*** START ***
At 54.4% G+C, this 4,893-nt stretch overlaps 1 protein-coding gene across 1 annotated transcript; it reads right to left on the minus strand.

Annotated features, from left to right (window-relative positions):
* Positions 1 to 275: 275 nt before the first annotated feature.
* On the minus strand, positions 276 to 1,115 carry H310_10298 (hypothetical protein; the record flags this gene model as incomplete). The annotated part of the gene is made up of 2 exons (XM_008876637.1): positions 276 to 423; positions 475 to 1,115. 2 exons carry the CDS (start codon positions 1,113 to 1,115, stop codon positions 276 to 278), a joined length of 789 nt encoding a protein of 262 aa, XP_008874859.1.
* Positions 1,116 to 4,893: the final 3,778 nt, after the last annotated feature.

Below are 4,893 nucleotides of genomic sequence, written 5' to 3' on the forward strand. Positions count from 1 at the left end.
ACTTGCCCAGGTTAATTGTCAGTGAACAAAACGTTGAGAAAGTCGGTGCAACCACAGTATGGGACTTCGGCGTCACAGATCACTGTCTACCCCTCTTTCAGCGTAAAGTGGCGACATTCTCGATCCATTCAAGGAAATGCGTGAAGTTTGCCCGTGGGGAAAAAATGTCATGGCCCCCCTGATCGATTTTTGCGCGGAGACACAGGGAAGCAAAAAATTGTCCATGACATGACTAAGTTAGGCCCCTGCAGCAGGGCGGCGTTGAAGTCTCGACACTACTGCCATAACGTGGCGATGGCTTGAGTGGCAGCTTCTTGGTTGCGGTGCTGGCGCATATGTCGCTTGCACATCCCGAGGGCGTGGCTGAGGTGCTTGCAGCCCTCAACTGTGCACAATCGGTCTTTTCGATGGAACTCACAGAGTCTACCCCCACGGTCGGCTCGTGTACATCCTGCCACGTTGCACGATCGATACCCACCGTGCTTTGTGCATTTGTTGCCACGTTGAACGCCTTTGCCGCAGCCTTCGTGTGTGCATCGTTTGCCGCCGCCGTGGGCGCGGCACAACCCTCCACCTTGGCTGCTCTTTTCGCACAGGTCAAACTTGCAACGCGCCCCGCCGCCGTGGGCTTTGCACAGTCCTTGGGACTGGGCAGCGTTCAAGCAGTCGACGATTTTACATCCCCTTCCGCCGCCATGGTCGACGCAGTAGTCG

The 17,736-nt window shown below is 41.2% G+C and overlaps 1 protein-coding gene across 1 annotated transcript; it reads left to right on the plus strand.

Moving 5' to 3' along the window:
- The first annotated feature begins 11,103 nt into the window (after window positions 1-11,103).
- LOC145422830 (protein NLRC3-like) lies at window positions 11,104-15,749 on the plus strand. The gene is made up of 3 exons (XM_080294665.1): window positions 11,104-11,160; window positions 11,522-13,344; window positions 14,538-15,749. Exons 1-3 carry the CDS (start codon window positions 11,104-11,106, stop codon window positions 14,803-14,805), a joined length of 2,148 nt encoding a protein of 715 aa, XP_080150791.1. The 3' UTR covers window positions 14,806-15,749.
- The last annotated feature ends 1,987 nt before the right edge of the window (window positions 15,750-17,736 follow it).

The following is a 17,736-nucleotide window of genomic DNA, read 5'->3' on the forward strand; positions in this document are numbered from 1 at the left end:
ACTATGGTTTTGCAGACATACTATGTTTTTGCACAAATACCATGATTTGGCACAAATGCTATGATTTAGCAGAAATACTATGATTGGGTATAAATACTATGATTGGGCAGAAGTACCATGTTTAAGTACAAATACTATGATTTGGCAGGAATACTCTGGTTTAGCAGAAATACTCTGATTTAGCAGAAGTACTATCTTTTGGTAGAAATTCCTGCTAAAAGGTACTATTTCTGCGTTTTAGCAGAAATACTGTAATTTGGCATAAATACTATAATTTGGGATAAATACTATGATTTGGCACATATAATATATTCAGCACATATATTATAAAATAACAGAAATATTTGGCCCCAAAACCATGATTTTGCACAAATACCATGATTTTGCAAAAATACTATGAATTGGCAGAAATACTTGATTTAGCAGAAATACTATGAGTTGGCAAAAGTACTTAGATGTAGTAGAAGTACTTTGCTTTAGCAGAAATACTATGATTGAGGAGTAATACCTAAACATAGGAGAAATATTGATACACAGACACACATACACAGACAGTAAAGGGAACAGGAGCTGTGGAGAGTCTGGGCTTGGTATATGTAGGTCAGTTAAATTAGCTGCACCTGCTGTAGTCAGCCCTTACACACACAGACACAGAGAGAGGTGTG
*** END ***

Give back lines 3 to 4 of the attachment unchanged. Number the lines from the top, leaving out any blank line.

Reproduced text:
* Positions 1 to 275: 275 nt before the first annotated feature.
* On the minus strand, positions 276 to 1,115 carry H310_10298 (hypothetical protein; the record flags this gene model as incomplete). The annotated part of the gene is made up of 2 exons (XM_008876637.1): positions 276 to 423; positions 475 to 1,115. 2 exons carry the CDS (start codon positions 1,113 to 1,115, stop codon positions 276 to 278), a joined length of 789 nt encoding a protein of 262 aa, XP_008874859.1.